Dr. Judith P. Robertson is a retired professor from the University of Ottawa who currently finds pleasure reading, writing and painting on the Southern shore of Newfoundland.


Three years ago I brought you to this place
Intent on making it our own.
Who’d want it, you said, who’d live here,
All year round, this god-forsaken stretch

Of dampened misery? And so
I took you to my bed to school you
In songs of ancient, one-word syllables:
Fog, wind, rock, rain,

Love, sea, you, me,
Letting the words roll off my tongue
In time for my tongue to roll off you.
And sure in time you learned to love

The signs of our new alphabet
Forged in a one beat rune
Of ancient syllabary, deep and good
Of skin and mouth and rhyme.


Coming here from away
She found the elsewhere that had kept her hungry
(Like a sorrow that can strangle you
Like something you can’t live without
Like something you crawl into: a second skin.)

Coming here from away
She made her garden of green fury
Conceived in impetuous desire
And pitched against flint of sea and sky.
Then for thirteen moons

Coming here from away
She threw rocks and found horseshoes
Fallen long ago from nails large enough to bear weight
Turning up like magic things in the soil,
And slowly she limbered free.

Coming here from away
From a life of high romanticism
And rigid performances, it was here
In the bellow blow and varied beat
Of a different lectern

That she learned to take new measure:
Of how metal is made malleable
And less likely to fracture
When you can slacken up to anvil and take the heat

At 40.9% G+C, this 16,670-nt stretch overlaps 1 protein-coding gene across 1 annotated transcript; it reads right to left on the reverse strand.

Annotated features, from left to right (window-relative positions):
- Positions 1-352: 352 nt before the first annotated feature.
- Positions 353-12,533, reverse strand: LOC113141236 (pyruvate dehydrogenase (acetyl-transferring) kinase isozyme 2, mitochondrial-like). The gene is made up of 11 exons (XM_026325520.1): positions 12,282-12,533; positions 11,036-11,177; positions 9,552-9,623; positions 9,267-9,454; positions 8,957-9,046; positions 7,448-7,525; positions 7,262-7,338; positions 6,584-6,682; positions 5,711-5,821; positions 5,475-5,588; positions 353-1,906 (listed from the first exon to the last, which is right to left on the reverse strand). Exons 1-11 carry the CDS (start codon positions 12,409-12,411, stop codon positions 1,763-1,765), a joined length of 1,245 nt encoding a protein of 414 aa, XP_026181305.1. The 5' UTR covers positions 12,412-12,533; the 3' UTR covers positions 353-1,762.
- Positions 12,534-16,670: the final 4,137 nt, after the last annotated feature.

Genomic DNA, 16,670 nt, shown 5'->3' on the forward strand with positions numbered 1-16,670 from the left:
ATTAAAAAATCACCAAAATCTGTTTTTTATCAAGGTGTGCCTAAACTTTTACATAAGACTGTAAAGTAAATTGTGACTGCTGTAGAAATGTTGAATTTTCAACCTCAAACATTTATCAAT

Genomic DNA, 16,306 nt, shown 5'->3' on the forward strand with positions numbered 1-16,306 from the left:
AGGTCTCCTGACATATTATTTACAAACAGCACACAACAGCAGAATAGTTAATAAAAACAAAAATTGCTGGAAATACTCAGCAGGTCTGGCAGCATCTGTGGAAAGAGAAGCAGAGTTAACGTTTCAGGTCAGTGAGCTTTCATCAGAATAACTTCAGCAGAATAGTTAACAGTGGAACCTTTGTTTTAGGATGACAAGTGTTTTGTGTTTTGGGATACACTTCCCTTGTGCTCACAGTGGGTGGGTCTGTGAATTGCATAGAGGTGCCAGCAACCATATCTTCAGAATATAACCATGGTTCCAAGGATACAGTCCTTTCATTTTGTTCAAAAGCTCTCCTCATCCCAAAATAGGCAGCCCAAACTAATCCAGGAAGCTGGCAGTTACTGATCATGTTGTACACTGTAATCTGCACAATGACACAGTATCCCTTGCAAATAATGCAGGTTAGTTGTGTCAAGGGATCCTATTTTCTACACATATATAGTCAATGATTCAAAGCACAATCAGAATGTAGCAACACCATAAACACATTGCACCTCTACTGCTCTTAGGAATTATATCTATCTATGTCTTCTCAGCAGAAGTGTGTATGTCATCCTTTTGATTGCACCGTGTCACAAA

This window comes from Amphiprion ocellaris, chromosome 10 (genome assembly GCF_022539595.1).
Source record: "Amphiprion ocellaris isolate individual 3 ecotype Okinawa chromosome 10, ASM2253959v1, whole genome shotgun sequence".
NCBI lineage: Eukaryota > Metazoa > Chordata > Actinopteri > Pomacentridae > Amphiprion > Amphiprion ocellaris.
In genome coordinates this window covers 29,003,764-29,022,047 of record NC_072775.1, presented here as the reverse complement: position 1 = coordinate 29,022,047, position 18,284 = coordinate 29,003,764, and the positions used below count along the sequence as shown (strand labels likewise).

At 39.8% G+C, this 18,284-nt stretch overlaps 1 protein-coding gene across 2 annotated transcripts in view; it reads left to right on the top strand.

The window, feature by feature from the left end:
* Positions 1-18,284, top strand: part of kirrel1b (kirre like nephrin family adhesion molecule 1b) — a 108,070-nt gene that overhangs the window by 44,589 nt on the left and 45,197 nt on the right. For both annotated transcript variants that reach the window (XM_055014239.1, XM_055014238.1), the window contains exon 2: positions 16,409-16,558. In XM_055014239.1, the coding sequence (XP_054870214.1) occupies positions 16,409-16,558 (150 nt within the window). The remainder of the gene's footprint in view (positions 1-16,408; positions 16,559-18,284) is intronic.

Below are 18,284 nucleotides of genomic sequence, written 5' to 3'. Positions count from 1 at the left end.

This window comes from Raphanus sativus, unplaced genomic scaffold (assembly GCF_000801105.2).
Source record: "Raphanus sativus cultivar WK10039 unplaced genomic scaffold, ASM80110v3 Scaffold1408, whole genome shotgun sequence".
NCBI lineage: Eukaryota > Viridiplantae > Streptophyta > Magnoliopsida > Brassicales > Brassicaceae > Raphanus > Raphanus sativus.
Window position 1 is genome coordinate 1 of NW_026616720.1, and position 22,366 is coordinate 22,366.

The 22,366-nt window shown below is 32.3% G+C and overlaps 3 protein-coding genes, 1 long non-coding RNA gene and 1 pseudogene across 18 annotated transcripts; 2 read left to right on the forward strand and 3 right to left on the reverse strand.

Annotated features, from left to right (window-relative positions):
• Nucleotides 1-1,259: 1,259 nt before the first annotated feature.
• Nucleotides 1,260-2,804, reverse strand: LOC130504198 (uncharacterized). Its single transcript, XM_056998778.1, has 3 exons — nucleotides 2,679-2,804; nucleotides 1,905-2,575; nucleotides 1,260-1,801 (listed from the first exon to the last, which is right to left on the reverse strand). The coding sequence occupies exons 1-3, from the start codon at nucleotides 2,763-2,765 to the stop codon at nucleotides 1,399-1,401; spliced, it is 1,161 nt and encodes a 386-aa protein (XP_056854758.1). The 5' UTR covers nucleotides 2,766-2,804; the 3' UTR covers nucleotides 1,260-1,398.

Of a whole new world in counterpoint.


We gathered rosebuds and touched the sun,
And even the longest day of June
Felt lean against the measure of our
Confidence.  The pewter face of the moon
Languished from want of skin touching,
And the sun inhaled so morning
Would not come.  Indeed, for one whole year
The earth refused its axis turn, the better
To build our galaxies. Love comes,
Love goes.  I find the seasons difficult.
Now love lies blanketed on fields
Of frozen matter.  And though poetry’s
A trifling chapter in love’s narrative,
These words of love are all I have to give.


Hardly a day passes I don’t think of her
Younger than I am now,
Luminous and bearing down
On the wet viscosity of my imagination.
The look of her, smell of her, sound of her,
Sixty-three words turned to minutes
In Paris, an anthem to bodies
Gathering knowledge like the Seine.


Remember how this space once terrified,
And how my battered suitcase
Defied bruised paths of entry?
Well, now the lock’s sprung open
And my stall’s undone for business.
I’m not the only peddler here,
Whose sack sinks down with heavy syllables.
My case is mild, tempered with soft metaphors
To make new languages of bone.
I’m glad you said to visit here.  I like the fair
Exchanges and transactions in the air.
Come quick, dear physic – and send news!
I would that we could barter, also


Hear the plaintive cry of our son split the air
Newborn hair spiked like branches. See
The discourse of our daughter’s hair
Springing and coiled for adventure.  Smell
Your sweet hair, spilling like prairie grass,
Bent and turned upwards.  Touch
The snare of my mother’s hair and beware
That glistening turn.  Count Lear’s
Wild hairs numbering sorrow’s disaster.
Study symphonies played to a hair:
Medusa, Rapunzel, Delilah, Godiva,
Bad hair turning triumph to shame.
Read Aesop where the hare admits defeat:
Refuse that muse.

Dr. Judith P. Robertson is a retired professor from the University of Ottawa who currently finds pleasure reading, writing and painting on the Southern shore of Newfoundland.